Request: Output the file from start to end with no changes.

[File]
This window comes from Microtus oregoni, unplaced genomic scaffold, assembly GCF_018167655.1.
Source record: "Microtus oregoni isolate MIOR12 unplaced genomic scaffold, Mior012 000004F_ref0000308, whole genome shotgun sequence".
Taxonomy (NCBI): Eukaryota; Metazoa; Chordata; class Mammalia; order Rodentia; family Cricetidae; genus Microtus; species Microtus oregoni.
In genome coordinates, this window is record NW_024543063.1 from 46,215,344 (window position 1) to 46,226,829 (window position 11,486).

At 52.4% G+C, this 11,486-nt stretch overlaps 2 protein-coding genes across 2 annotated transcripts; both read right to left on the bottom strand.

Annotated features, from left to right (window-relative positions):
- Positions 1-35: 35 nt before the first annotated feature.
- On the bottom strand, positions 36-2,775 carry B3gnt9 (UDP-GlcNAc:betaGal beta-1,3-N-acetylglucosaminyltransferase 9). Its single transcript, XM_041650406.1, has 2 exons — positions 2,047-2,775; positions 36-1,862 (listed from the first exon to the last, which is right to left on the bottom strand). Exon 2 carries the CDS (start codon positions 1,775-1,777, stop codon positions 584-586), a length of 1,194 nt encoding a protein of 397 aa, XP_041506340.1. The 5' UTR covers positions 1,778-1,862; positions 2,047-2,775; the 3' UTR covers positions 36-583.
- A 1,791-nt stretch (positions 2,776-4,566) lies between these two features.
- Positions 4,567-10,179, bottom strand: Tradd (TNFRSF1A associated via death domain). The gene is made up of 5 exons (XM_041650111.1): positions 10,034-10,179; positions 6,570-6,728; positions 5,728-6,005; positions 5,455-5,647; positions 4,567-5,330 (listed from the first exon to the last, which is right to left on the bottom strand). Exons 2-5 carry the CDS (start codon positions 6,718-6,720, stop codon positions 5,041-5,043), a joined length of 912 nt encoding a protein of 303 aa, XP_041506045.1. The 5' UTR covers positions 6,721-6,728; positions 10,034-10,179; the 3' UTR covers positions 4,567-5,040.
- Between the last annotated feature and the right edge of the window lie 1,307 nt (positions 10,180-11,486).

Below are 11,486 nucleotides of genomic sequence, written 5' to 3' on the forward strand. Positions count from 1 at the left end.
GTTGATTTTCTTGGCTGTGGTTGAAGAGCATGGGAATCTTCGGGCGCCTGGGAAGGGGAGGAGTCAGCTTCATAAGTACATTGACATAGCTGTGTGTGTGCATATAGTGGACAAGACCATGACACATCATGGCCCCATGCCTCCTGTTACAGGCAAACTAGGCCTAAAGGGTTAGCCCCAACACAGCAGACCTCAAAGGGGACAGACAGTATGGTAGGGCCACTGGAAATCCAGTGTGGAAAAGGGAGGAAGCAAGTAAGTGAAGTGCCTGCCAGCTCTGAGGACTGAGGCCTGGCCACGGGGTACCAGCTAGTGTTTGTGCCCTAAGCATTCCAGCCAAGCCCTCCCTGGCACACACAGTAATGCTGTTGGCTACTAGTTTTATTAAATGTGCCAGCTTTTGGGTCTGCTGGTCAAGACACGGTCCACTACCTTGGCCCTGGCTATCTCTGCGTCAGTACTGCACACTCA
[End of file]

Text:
This window comes from Microtus oregoni, unplaced genomic scaffold, assembly GCF_018167655.1.
Source record: "Microtus oregoni isolate MIOR12 unplaced genomic scaffold, Mior012 000004F_ref0000308, whole genome shotgun sequence".
Taxonomy (NCBI): Eukaryota; Metazoa; Chordata; class Mammalia; order Rodentia; family Cricetidae; genus Microtus; species Microtus oregoni.
In genome coordinates, this window is record NW_024543063.1 from 46,215,344 (window position 1) to 46,226,829 (window position 11,486).

At 52.4% G+C, this 11,486-nt stretch overlaps 2 protein-coding genes across 2 annotated transcripts; both read right to left on the bottom strand.

Annotated features, from left to right (window-relative positions):
- Positions 1-35: 35 nt before the first annotated feature.
- On the bottom strand, positions 36-2,775 carry B3gnt9 (UDP-GlcNAc:betaGal beta-1,3-N-acetylglucosaminyltransferase 9). Its single transcript, XM_041650406.1, has 2 exons — positions 2,047-2,775; positions 36-1,862 (listed from the first exon to the last, which is right to left on the bottom strand). Exon 2 carries the CDS (start codon positions 1,775-1,777, stop codon positions 584-586), a length of 1,194 nt encoding a protein of 397 aa, XP_041506340.1. The 5' UTR covers positions 1,778-1,862; positions 2,047-2,775; the 3' UTR covers positions 36-583.
- A 1,791-nt stretch (positions 2,776-4,566) lies between these two features.
- Positions 4,567-10,179, bottom strand: Tradd (TNFRSF1A associated via death domain). The gene is made up of 5 exons (XM_041650111.1): positions 10,034-10,179; positions 6,570-6,728; positions 5,728-6,005; positions 5,455-5,647; positions 4,567-5,330 (listed from the first exon to the last, which is right to left on the bottom strand). Exons 2-5 carry the CDS (start codon positions 6,718-6,720, stop codon positions 5,041-5,043), a joined length of 912 nt encoding a protein of 303 aa, XP_041506045.1. The 5' UTR covers positions 6,721-6,728; positions 10,034-10,179; the 3' UTR covers positions 4,567-5,040.
- Between the last annotated feature and the right edge of the window lie 1,307 nt (positions 10,180-11,486).

Below are 11,486 nucleotides of genomic sequence, written 5' to 3' on the forward strand. Positions count from 1 at the left end.
GTTGATTTTCTTGGCTGTGGTTGAAGAGCATGGGAATCTTCGGGCGCCTGGGAAGGGGAGGAGTCAGCTTCATAAGTACATTGACATAGCTGTGTGTGTGCATATAGTGGACAAGACCATGACACATCATGGCCCCATGCCTCCTGTTACAGGCAAACTAGGCCTAAAGGGTTAGCCCCAACACAGCAGACCTCAAAGGGGACAGACAGTATGGTAGGGCCACTGGAAATCCAGTGTGGAAAAGGGAGGAAGCAAGTAAGTGAAGTGCCTGCCAGCTCTGAGGACTGAGGCCTGGCCACGGGGTACCAGCTAGTGTTTGTGCCCTAAGCATTCCAGCCAAGCCCTCCCTGGCACACACAGTAATGCTGTTGGCTACTAGTTTTATTAAATGTGCCAGCTTTTGGGTCTGCTGGTCAAGACACGGTCCACTACCTTGGCCCTGGCTATCTCTGCGTCAGTACTGCACACTCA